The opinion of the court was delivered by: DUFF
BRIAN BARNETT DUFF, UNITED STATES DISTRICT JUDGE
Eugene Wzorek has moved for attorneys fees and costs in his successful civil contempt action against the City of Chicago.
The City did not oppose petitions for fees for two of Wzorek's attorneys, Mary Stowell and Linda Friedman, and thus this court granted those petitions. The City's "benevolence" apparently does not extend, however, to Wzorek's principal attorney, John L. Gubbins. The City has chosen to fight the petition for his fees, sometimes in a dirty fashion.
There are some points of agreement. The parties concur that 42 U.S.C. § 1988 (1982) governs Wzorek's request for attorneys fees. Second, they agree that the court should approach this request in the manner set forth in Hensley v. Eckerhart, 461 U.S. 424, 76 L. Ed. 2d 40, 103 S. Ct. 1933 (1983). Third, they agree that until the court of appeals rules differently, Wzorek was the "prevailing party" for purposes of § 1988 in this court.
Now to the fight. Hensley counsels the now-famous "lodestar" approach to calculating reasonable attorneys fees, where the court determines a reasonable hourly rate, decides the amount of time which the case reasonably deserved, and multiplies the two. The court then can augment the award for special factors, not relevant here. The parties agree that it was reasonable for Mr. Gubbins to charge Wzorek $ 175.00 per hour for his time. The City presses Mr. Gubbins to justify a premium rate of $ 200.00 per hour for trial time, but Mr. Gubbins need not do so: the City never objected to similar rates for Gubbins's co-counsel, Ms. Stowell, and Mr. Gubbins's qualifications are superior to hers. In any event, the court believes that $ 200.00 per hour of trial time is a reasonable rate in this market for a person of Mr. Gubbins's abilities and expertise, particularly in this area of the law. The court will thus allow compensation of Mr. Gubbins's trial time at that rate.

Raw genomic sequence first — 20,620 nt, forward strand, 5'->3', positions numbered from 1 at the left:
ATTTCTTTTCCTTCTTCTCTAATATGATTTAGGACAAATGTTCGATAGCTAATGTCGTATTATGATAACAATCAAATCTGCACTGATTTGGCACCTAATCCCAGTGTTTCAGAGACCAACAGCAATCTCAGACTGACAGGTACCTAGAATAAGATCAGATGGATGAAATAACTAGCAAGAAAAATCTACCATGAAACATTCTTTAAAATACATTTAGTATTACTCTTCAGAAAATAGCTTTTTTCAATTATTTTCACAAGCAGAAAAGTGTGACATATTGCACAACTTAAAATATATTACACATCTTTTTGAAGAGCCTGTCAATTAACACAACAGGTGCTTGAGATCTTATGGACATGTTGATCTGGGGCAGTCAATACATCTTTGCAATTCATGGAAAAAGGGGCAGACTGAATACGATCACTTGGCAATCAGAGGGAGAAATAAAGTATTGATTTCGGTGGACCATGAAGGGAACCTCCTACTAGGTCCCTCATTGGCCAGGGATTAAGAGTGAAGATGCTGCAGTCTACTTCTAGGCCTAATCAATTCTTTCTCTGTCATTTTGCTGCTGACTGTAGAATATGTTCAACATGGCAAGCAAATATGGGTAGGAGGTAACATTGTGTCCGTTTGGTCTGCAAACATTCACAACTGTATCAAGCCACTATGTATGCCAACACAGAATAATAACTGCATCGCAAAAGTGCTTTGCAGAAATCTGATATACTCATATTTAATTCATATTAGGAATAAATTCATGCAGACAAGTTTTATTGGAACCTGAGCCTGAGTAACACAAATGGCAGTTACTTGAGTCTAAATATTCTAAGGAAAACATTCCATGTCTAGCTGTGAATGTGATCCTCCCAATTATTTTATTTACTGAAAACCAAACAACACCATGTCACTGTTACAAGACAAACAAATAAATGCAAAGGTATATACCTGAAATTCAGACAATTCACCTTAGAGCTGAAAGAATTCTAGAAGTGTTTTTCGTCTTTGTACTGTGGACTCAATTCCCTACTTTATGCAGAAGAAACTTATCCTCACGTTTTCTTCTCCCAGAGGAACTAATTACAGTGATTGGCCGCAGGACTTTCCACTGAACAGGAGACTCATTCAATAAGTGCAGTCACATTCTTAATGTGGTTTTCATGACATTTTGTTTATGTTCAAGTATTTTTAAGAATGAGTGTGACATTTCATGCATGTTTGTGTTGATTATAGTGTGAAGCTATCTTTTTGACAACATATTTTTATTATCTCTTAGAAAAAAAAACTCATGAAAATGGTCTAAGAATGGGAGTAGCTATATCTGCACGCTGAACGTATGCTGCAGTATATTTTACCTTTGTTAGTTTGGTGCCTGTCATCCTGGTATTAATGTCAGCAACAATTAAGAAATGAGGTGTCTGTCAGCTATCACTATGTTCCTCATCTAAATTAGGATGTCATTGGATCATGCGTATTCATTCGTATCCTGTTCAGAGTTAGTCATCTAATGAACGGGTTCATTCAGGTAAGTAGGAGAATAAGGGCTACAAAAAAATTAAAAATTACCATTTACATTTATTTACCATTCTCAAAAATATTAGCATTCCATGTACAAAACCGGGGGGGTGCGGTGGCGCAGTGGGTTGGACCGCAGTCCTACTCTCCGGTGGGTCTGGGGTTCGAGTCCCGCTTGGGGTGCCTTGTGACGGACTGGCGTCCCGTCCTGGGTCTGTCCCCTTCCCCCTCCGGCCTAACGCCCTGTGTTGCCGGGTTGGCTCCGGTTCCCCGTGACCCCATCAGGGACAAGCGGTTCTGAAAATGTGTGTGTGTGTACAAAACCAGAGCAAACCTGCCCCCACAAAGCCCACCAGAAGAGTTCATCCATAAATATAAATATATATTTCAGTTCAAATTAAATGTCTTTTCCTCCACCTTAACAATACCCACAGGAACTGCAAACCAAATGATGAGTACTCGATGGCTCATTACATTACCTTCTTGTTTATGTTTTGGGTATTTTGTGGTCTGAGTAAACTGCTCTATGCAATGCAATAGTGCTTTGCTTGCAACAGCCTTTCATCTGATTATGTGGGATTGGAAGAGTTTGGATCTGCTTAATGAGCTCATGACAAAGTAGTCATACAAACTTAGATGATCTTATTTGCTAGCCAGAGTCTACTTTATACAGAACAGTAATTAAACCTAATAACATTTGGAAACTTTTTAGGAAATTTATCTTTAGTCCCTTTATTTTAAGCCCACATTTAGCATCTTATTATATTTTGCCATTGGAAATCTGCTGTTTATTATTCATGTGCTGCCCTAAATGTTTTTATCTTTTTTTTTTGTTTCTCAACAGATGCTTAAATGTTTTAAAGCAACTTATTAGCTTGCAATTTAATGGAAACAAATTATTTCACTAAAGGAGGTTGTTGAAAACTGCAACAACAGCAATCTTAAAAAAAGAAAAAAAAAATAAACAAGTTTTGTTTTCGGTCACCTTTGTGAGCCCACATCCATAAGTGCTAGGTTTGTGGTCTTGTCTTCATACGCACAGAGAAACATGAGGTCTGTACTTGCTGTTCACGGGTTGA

The court now turns to the hours which Mr. Gubbins spent on this matter. Mr. Gubbins claims that he worked 92.5 hours outside of trial and five hours on trial.
The City first objects to the lack of documentation behind Mr. Gubbins's statement. This lack of documentation is so bad, the City argues, this court should allow the City to depose Mr. Gubbins about his hours or else discount his claims.
The City's position had merit at one point in this row over fees. For example, Wzorek withdrew his petition for fees on appeal, but because Mr. Gubbins's billing statement commingled hours, no one except Mr. Gubbins could say what the appeal fees were. His statement also did not identify some of the witnesses and experts whom he consulted. The City and the court were thus unable to say whether this time was compensable or reasonable.
The court ordered Wzorek to provide more information, and he has done so. While Mr. Gubbins's billing statement does commingle tasks and describes them in brief terms, the court does not find them to be so deficient (except for the matters which Wzorek has since clarified) so as to deprive the City of a chance to argue their reasonableness, or to prevent the court from passing on them. Indeed, notwithstanding the brevity of Mr. Gubbins's statement, the City has made several worthwhile observations about it. A more prolix written description or oral recount of Mr. Gubbins's work is unnecessary.